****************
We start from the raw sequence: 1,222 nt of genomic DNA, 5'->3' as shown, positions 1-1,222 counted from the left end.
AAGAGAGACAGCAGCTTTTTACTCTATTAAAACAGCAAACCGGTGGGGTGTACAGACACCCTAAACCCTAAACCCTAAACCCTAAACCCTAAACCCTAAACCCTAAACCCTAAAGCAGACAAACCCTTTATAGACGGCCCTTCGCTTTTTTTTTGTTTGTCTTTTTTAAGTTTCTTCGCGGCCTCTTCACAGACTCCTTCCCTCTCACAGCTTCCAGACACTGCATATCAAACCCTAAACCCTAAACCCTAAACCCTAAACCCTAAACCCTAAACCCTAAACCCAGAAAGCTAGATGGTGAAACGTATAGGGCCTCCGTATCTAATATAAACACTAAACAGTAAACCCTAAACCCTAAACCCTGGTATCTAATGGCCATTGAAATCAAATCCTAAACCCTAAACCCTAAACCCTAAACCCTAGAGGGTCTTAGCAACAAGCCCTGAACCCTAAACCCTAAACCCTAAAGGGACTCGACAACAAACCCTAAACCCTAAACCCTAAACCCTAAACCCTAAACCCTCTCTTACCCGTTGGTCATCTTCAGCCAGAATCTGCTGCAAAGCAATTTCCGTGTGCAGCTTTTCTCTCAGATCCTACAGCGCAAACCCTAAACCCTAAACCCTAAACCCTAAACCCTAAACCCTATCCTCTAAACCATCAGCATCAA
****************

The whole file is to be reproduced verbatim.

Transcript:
We start from the raw sequence: 1,222 nt of genomic DNA, 5'->3' as shown, positions 1-1,222 counted from the left end.
AAGAGAGACAGCAGCTTTTTACTCTATTAAAACAGCAAACCGGTGGGGTGTACAGACACCCTAAACCCTAAACCCTAAACCCTAAACCCTAAACCCTAAACCCTAAACCCTAAAGCAGACAAACCCTTTATAGACGGCCCTTCGCTTTTTTTTTGTTTGTCTTTTTTAAGTTTCTTCGCGGCCTCTTCACAGACTCCTTCCCTCTCACAGCTTCCAGACACTGCATATCAAACCCTAAACCCTAAACCCTAAACCCTAAACCCTAAACCCTAAACCCTAAACCCAGAAAGCTAGATGGTGAAACGTATAGGGCCTCCGTATCTAATATAAACACTAAACAGTAAACCCTAAACCCTAAACCCTGGTATCTAATGGCCATTGAAATCAAATCCTAAACCCTAAACCCTAAACCCTAAACCCTAGAGGGTCTTAGCAACAAGCCCTGAACCCTAAACCCTAAACCCTAAAGGGACTCGACAACAAACCCTAAACCCTAAACCCTAAACCCTAAACCCTAAACCCTCTCTTACCCGTTGGTCATCTTCAGCCAGAATCTGCTGCAAAGCAATTTCCGTGTGCAGCTTTTCTCTCAGATCCTACAGCGCAAACCCTAAACCCTAAACCCTAAACCCTAAACCCTAAACCCTATCCTCTAAACCATCAGCATCAA